3. Is it really any surprise? Since the people of South Africa came together to dismantle apartheid they have been a beacon of shining possibility: not of achievement but of what could be. First among the nations of the world they expanded the liberty of the Code Napoleon and guaranteed the legal rights of queer citizens. Graeme, we would expect no less of a nation whose cricket captain bore your name. Yak
  4. Radio cricket! Only in England (and (ex)-dominions...)! When I was a kid there was no Greek at school (I know this is odd but it's background, honest). The rental units arranged some private lessons for me with a local Anglican Cleric. He was a great bloke and I actually enjoyed myself. But he had one habit that threw me completely. During the season he would listen to cricket on the radio while we read Thrasymachus (the text book). Not the scores but blow by blow commentary and live sound. Every so often he'd start excitedly out of his chair and shout "Did you see that? Oh well played!" The odd thing is that cricket's relatively relaxed tempo makes the live commentary much less silly than it is for some sports. (Having said that it's not very relaxing being the target of fast bodyline bowling...) Yak
  5. The answer has been given but fortuitously I've been writing about this very issue recently. This won't help anyone else but it will help me to vent a bit :) My contention is that might is not just the past tense of may but the subjunctive mood. It looks like the past tense because for English modals the past tense and the subjunctive are often lookalikes. Consider He is a friend of mine so he won't betray me He was a friend of mine so he didn't betray me If he were a friend of mine, he wouldn't betray me The distinction in the second and third examples demonstrates that were is not the past tense: that's was. Since the difference in context is that two is real (realis in grammar) and three is mere possibility (irrealis in grammar), I say that three is subjunctive. Typically the subjunctive mood in grammar is reserved for matters of "epistemic doubt" (since that just means doubt about knowing, I have to ask, what other kind of doubt is there?). The present tense of may is used in English to express permission and possibility. If I ever asked my mother "Can I go to Chris's house?" she was wont to reply "I should think you can, you have legs to walk but the question is may you. Thanks mum, it was tedious but at least I learned the difference. The past tense of may is used to express the subjunctive: possibility about which there is doubt. Will he betray me? He might. So grammatically it's the past tense of may and semantically it's the subjunctive. Normal service will soon be resumed. Yak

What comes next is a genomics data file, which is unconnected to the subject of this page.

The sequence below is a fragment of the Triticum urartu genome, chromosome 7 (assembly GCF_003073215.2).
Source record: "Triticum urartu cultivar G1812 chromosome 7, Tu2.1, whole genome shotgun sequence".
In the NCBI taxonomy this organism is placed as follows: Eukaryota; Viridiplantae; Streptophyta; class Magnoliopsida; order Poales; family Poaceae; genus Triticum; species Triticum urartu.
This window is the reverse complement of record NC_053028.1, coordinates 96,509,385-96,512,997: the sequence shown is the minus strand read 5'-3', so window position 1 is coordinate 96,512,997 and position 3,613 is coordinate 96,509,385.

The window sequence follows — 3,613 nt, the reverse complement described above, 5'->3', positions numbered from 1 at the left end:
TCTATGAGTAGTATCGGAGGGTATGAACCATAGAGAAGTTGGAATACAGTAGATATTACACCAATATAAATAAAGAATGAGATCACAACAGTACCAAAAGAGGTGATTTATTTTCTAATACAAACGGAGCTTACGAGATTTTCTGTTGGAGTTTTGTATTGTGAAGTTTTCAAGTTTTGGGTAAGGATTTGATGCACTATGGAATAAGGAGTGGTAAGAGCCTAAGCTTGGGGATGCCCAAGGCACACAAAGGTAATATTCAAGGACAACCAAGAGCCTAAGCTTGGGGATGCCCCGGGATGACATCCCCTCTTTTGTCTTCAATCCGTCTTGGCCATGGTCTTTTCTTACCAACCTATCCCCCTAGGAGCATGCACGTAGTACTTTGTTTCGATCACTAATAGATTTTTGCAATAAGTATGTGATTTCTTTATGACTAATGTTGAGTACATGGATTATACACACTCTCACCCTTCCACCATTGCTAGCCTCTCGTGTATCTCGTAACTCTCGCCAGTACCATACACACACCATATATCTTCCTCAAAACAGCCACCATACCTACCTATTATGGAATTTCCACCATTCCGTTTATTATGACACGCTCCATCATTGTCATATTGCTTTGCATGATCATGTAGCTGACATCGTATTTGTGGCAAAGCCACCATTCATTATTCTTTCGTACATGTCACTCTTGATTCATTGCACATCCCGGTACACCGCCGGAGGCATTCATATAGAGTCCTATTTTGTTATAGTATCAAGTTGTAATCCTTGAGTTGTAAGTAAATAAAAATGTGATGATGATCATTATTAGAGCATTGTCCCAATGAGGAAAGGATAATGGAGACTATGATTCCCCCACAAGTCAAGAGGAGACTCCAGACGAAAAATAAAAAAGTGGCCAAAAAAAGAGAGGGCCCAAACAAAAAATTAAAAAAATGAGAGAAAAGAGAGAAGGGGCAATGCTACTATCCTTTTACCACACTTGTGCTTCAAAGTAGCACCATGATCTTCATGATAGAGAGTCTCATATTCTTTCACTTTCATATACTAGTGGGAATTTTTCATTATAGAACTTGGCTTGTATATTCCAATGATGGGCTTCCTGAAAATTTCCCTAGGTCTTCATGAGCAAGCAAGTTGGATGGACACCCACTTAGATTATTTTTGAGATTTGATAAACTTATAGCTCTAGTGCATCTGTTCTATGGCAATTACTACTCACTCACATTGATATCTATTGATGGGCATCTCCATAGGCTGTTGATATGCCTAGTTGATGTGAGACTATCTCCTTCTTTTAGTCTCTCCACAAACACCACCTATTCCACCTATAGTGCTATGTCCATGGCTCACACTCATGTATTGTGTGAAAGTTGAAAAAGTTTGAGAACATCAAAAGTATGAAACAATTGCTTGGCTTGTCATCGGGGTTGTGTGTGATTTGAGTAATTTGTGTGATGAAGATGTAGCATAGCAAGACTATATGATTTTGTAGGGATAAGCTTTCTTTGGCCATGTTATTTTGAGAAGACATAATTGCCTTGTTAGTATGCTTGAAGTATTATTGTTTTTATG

6. I have a confession to make. Although I own Hayes' two earlier collections of stories This Thing Called Courage and Now Batting for Boston I have left them sitting on the shelf unread since I bought them. Happily, I got hold of A Map of the Harbor Islands a week ago and plunged right into it. Now I will read the others. First, without wanting to be pious, this is a serious book. I don't mean it's not funny, heartwarming, intriguing (and also sad, affecting and painful) but that it is quite straightforwardly a serious literary effort. It's not entirely successful on that front, but then how many novels are? Second, this book is seriously blubberworthy at times. I came close to putting it down because I didn't think I could take the pain. This is the story of Petey and Danny, two boys growing up in Irish South Boston. Hayes' talent for place and character puts the reader right in the midst of things from the outset. I have no idea what South Boston is like nor much about its Irish culture, but Hayes' evocation of the that world is rich enough for you to live it with his characters. The story starts with Petey and Danny as boys and as they grow up contrasts Petey's fey, otherworldly tale-telling outsider character with Danny's more everyday guy's guy persona. It's very much to Hayes' credit that Danny isn't a caricature foil to Petey. Their low key adventures become progressively stranger after Petey has an accident that seems to push him over the border from different to strange - but as we find out, Petey didn't go anywhere he didn't want to go and however hard his life becomes, it seems that it's at least partly a life of his choosing. It isn't a spoiler to tell you that one of the boys comes out to the other and the story continues as their struggle to come to terms with that fact and their friendship. There are awkward moments for the boys and their friends; there's a painful tragedy unveiled that explains to Danny some of the doubt and tension he has felt around him growing up; there's a marriage that you might think should never have been except that it produces a child who gets to frame the story for us. I found myself almost shouting at Danny as the story developed - I got frustrated and wanted to slap him around the head and knock some sense into him, but Hayes' doesn't hurry things and the story is all the better and more believable for that. I want to tell you all about this book but it would be better to persuade you to read it. It moved me to tears; it made me laugh; it almost made me pray. There are one or two moments of narrative weakness where we have to strain - just a little - to follow Hayes, but it's worth it many times over. I don't know if this is Hayes' first novel length work but if it is, it's extraordinary. Reading this will remind you how shallow so much mainstream prize winning, critic pleasing fiction actually is. It's fun - heartrending, tear jerking fun. Read it! Birdy! Jakob